In September 1968, Vic and I rented a barely winterized cottage on Cayuga Lake. The next spring, we splurged on a canoe. As we explored the lake, Vic paddled and steered from the stern, while I practiced beginner’s skills from the bow.
One warm day, we paddled nearly a mile up shore. Looking north, we saw a white-haired woman standing on a retaining wall in front of a cottage that stood close to the water’s edge. As she waved her pale billowy apron, her frizzy curls danced in the wind.
“Come on over here,” she hollered with raucous caw. It was an order. Vic who loved an adventure steered toward shore and her dock.
“Hey, I’ve been watching you two paddling up and down the shore for weeks, wondering when you’d come close enough to hear me calling,” she said as we floated next to her decaying dock. “Come on up. My name’s Libby. Glad you’re here.” She tossed us a rope to tie the canoe and extended a hand to haul me to the dock.
“Come with me,” she demanded after asking our names. We followed her up uneven stone steps beside her cabin to a leveled area one tier uphill from the house.
“This is my garden,” she said, lifting her chest and sweeping her arm as though showing us a grand vista. Down the lake at our place, I had planted spindly tomato plants in shaded rocky soil, hoping for the best. Libby’s garden was rich with black loose loam held in place with shale walls. Her red Swiss chard was huge.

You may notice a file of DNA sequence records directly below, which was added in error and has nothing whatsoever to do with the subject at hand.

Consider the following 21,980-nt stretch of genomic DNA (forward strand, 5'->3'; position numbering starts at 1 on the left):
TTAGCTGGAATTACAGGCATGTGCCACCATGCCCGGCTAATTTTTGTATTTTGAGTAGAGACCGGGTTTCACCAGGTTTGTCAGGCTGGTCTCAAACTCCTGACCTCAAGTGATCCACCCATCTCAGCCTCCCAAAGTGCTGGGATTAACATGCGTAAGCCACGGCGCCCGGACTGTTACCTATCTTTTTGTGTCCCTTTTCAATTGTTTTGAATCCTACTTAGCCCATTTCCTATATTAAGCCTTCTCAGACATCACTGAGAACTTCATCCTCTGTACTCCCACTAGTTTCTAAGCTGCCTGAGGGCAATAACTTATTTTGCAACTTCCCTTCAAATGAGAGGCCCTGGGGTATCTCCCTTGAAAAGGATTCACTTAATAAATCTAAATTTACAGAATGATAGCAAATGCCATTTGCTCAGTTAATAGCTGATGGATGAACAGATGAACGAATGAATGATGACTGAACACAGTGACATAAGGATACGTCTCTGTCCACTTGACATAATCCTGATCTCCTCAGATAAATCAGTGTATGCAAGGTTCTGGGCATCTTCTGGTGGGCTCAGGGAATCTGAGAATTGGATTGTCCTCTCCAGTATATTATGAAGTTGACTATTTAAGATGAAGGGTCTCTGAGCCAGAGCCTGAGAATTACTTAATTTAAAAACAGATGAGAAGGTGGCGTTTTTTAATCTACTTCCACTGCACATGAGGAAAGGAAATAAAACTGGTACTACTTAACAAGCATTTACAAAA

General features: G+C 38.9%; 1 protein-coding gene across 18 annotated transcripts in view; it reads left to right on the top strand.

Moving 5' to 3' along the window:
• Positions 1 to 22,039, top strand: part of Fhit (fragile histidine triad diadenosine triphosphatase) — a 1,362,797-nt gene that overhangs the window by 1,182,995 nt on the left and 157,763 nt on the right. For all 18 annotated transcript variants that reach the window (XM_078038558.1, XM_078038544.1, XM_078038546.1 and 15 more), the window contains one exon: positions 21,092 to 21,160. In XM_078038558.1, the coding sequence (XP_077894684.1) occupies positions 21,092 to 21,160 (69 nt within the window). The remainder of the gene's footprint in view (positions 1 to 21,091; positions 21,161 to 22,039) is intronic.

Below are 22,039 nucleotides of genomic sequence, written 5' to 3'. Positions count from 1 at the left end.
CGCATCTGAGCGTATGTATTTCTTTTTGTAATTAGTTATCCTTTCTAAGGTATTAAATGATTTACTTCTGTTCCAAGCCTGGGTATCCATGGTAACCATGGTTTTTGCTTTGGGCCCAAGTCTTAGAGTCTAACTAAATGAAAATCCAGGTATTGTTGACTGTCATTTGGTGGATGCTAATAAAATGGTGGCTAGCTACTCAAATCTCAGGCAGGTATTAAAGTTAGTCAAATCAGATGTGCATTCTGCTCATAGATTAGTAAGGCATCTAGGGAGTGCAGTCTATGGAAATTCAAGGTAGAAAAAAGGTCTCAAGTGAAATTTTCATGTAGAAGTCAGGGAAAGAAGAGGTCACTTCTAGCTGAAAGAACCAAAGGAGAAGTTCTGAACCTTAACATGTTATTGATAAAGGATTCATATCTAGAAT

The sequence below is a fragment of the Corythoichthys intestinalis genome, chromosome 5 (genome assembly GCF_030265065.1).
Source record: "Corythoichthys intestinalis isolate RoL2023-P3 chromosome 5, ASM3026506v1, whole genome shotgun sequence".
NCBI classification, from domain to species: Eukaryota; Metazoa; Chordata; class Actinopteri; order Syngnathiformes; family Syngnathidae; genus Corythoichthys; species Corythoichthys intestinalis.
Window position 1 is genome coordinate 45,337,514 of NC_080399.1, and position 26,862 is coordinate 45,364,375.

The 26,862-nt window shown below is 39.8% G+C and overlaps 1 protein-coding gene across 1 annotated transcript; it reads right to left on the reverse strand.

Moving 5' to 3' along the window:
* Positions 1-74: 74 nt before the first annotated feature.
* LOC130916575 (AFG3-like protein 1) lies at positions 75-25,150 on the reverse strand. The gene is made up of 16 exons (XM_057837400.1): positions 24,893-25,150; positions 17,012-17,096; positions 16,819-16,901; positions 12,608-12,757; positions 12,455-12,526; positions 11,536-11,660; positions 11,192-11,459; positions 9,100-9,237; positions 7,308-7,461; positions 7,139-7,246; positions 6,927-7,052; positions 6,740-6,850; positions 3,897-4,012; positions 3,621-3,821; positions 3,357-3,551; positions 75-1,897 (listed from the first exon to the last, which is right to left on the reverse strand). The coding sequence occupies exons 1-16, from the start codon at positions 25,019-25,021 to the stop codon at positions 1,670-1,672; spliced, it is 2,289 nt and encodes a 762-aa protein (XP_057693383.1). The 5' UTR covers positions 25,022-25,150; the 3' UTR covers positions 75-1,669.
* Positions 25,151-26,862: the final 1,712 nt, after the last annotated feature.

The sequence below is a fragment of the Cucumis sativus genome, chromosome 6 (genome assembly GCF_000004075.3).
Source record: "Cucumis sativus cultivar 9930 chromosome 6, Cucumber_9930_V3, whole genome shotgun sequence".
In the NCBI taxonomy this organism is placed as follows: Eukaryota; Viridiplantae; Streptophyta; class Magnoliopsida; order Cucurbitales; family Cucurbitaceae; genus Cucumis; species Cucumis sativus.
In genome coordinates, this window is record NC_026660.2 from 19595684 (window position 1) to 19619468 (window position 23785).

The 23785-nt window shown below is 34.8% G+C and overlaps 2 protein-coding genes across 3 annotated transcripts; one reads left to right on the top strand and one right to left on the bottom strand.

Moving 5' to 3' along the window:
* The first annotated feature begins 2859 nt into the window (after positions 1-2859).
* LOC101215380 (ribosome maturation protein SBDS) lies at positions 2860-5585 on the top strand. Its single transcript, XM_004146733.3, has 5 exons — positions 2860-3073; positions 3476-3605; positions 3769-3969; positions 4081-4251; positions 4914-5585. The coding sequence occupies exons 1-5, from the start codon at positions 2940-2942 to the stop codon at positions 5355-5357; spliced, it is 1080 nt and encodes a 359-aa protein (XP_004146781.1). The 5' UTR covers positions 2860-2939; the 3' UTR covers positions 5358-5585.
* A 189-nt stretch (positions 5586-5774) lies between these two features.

“It wintered over,” she said. “Over there next to the compost pile, that’s the lamb’s quarters. It volunteers.” I eyed the rampant green plants cautiously. “I compost with chicken shit,” Libby continued without a breath. “The coop is up the hill. Could you use some eggs?”
“Did you ever eat lamb’s quarters?” she yelled as she climbed over the pile of orange rinds, green plant skins, and chicken manure.
“No, never have,” I said, leaning closer for a look.
“It’s delicious, even raw,” Libby said, breaking off a pink tinged tip and handing it to me. “Here, try it.”
Forty-three years later, I harvest tips from the volunteer lamb’s quarters in my vegetable garden. I stir fry them with olive oil and garlic and shout out thanks to wild Libby Leonard before devouring them for lunch. Thank you, Libby, for teaching me how to harvest volunteers and prune tomato plants. Thank you for sharing your favorite black cap berry patches on the hill above Cayuga Lake and teaching me the art of making jam. Thank you, Libby, for handing down your crone wisdom about the healing power and delicious possibilities of plants.
Do you ever forage for food in the wild? Do you let plants self-seed in your garden so that you’ll have volunteers the next season? How did you learn to grow and prepare vegetables? Follow this link for easy and delicious vegetable recipes. Try greens and beans with any greens you forage in the field or in the produce aisle.